top of page
highfield Farm.png


As part of the research done by  Heritage  Silkstone in 2018 to commemorate the 180th Anniversary of the Husker Pit Disaster , it was decided  to look into the family of Dr Edwin Ellis, the local surgeon who had given evidence to the Royal Commission  set up in the aftermath of the disaster.

The lives of Dr Edwin Ellis and other members of his family are recorded on two grave stones which lie adjacent to the south door of Silkstone Church.  Intriguingly one of these stones also records the lives of  

 “Louisa Mable (sic) Bridges, second daughter of Thomas Bridges esquire of London. She departed this life September 29th 1780 aged 25”   and

“Joseph Bridges, son of Rev Joseph Bridges DD late of York and cousin to the late General Thomas Bridges of London who departed this life June the  20th. 1830 in the  74th  year of his age”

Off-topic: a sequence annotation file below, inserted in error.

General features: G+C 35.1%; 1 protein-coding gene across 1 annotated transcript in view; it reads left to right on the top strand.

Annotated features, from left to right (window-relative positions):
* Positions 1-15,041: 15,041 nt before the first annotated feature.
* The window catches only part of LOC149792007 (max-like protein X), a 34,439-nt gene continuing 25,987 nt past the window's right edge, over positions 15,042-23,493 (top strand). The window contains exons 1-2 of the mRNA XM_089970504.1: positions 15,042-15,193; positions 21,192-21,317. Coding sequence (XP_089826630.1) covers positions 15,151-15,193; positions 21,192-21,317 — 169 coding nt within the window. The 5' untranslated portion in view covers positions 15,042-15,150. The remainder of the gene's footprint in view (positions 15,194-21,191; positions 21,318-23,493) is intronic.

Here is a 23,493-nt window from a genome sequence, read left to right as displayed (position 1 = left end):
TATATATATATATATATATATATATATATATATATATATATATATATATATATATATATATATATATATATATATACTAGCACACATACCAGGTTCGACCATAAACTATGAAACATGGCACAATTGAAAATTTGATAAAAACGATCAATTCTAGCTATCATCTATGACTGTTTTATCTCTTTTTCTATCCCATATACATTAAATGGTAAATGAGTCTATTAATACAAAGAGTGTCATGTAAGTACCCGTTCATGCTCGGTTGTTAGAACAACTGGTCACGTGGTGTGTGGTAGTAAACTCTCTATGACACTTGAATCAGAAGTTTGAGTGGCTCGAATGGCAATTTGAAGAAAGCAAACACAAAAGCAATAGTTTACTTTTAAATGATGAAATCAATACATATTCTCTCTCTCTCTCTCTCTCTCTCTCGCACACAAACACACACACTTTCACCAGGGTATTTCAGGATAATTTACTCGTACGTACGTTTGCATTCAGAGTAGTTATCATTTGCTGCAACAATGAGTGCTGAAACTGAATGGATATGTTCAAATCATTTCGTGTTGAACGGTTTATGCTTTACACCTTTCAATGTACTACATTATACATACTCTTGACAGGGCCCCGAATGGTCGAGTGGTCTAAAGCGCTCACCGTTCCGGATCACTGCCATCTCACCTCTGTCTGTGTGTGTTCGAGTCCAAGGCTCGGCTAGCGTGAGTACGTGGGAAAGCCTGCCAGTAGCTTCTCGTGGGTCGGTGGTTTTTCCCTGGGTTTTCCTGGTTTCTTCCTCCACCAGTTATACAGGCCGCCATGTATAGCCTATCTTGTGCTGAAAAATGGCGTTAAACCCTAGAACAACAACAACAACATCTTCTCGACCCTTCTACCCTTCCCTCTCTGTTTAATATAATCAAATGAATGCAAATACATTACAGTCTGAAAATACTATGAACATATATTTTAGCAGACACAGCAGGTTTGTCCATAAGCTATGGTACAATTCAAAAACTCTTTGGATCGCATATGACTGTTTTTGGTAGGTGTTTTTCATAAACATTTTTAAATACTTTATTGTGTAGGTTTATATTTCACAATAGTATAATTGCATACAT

Edwin’s Grandfather, the first of three generations of the Ellis family to serve Silkstone as a surgeon was John Ellis and he married Bridget Bridges in Silkstone Church in 1761. This and the fact that Edwin’s eldest brother’s full name was John Thomas Bridges Ellis hinted at a family relationship, but who exactly were Louisa and Joseph, and how did they come to be buried in Silkstone?

Further research revealed connections not only between the Ellis and the Bridges familes,  but also to the Scotts ( a local family of Yeoman farmers) and to the Pilmays who though originally of Huguenot descent, settled in Silkstone  to manufacture high quality glass ware in the second half of the seventeenth century.

The Ellis family home was Highfield Farm, (see illustration above) parts of which dated back to the 16th century. This building which stood on the corner of Silkstone Lane and Barnsley Road in the village was finally demolished in the mid 20th century to make way for the new housing on Fall View.

The Ellis family: Project
bottom of page